-How do you feel when you think about hanging out with them?

-How do you feel when you’re together?

-How do you feel afterward?

If you answer anything other than some version of good or great — excited, happy, supported, inspired, loved, enlivened, uplifted — consider cutting or loosening ties.

Do you have any particular thoughts about the power of smiling to improve emotional wellness? We’d love to hear it.

There’s a saying: A smile is the shortest distance between two people. This simple kind gesture has the power to connect even strangers. In fact, one study showed that when people at a coffee shop made eye contact, smiled or had a quick chat with their barista, they felt happier and experienced a greater sense of belonging than those who focused only on the business of getting coffee. These days behind my mask in public, I Smize (smile with my eyes) as hard as I can to inspire that sense of community.

Finally, can you share three good habits that can lead to optimum spiritual wellness? Please share a story or example for each.

For me, spiritual wellness is about harnessing the power of awe — allowing something bigger and more remarkable than myself to stop me in my tracks and force me to see and think about the world — and my place in it — differently. Here are three ways I do that:

  1. Get out in nature and travel. Being outdoors or coming face-to-face with something huge, new or mind-blowing naturally inspires awe. I missed getting on a plane this year, but Team Murphy has gone on some epic hikes where a fox sighting, rope swing or surprise waterfall delivered that perspective shift.
  2. See things with a kid’s eyes. So much is new and amazing to kids that they’ll help you recognize awe if you let them. I remember co-coaching my daughter’s softball practice, and a huge rainbow appeared. Charley and I ran to the outfield and twirled under it. I don’t remember much from that season, but I’ll never forget the magic of that moment.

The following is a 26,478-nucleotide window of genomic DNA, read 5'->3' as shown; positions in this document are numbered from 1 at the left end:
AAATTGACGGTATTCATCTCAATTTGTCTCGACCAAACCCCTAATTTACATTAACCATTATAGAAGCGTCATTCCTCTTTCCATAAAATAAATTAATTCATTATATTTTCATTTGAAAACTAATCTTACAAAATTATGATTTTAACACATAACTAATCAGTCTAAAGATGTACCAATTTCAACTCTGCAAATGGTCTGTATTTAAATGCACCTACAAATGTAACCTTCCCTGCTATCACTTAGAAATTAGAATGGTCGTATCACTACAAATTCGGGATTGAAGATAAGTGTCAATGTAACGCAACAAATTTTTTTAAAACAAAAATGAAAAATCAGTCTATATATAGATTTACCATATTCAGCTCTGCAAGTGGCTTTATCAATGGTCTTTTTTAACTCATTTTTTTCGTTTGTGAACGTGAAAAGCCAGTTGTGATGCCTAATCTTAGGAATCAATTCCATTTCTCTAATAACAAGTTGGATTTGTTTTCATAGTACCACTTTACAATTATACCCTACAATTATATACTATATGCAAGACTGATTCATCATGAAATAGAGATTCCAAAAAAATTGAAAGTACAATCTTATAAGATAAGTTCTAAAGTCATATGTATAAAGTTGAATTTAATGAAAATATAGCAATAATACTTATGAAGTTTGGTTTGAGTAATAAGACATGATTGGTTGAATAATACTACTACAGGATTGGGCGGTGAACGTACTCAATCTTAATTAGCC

3. Focus on the details. Awe can spring from simply looking or thinking about regular stuff in a new, more detailed way. So look at the curves of your child’s nose and think about he grew on what seems like a steady diet of only cereal, the occasional Sprite and cuddles. Or, next time you watch a game, marvel at humans’ potential for speed or coordination.

Do you have any particular thoughts about how being “in nature” can help us to cultivate spiritual wellness?

I have a big section in The Recharge chapter of my book dedicated to the magic of getting outside. Surrounding yourself with fresh air and nature is as close to an emotional pain reliever as you can get. I can’t understate how much research has shown the benefits of being outside, especially amongst grass, trees and other natural terrains, especially when you’re hurting and trying to heal. It’s linked to vitality, healthier thoughts, life satisfaction, health and well-being, less stress and more positive emotions, mental clarity, lower PTSD-related symptoms, and even emotional, mental and physical healing — all crucial precursors to spiritual wellness.

Ok, we are nearly done. You are a person of enormous influence. If you could inspire a movement that would bring the most amount of good for the greatest number of people, what would that be? You never know what your idea can trigger.

I want to create a global Yay Team of people dedicated to living with optimism and joy — even when that feels really hard and scary. Imagine if we all collectively committed to creating a daily Yay List documenting the good stuff?! We’d effectively retrain our brains to default to the happy thought rather than letting our negativity bias run the show and the world would be kinder and gentler.

We are very blessed that some of the biggest names in Business, VC funding, Sports, and Entertainment read this column. Is there a person in the world, or in the US, whom you would love to have a private breakfast or lunch with, and why? He or she might just see this, especially if we both tag them 🙂

Oh, wow. I really admire author Mark Manson. I dog-eared every page of The Subtle Art of Not Giving a F*ck. My friend Maria Menounos raves about Tony Robbins and it would be a trip to sit down with him. I’m also in awe of Brene Brown and would likely be tongue-tied in her company. I’m lucky enough to be friends with Marie Forleo who wrote a nice endorsement for my book, or I’d say her too. Way to pare it down, Meaghan!

How can our readers further follow your work online?

My website is and I’m the editor-in-chief of Woman’s Day magazine, so that’s another fun place to find me or on my Off the Gram podcast.

Thank you for these really excellent insights, and we greatly appreciate the time you spent with this. We wish you continued success.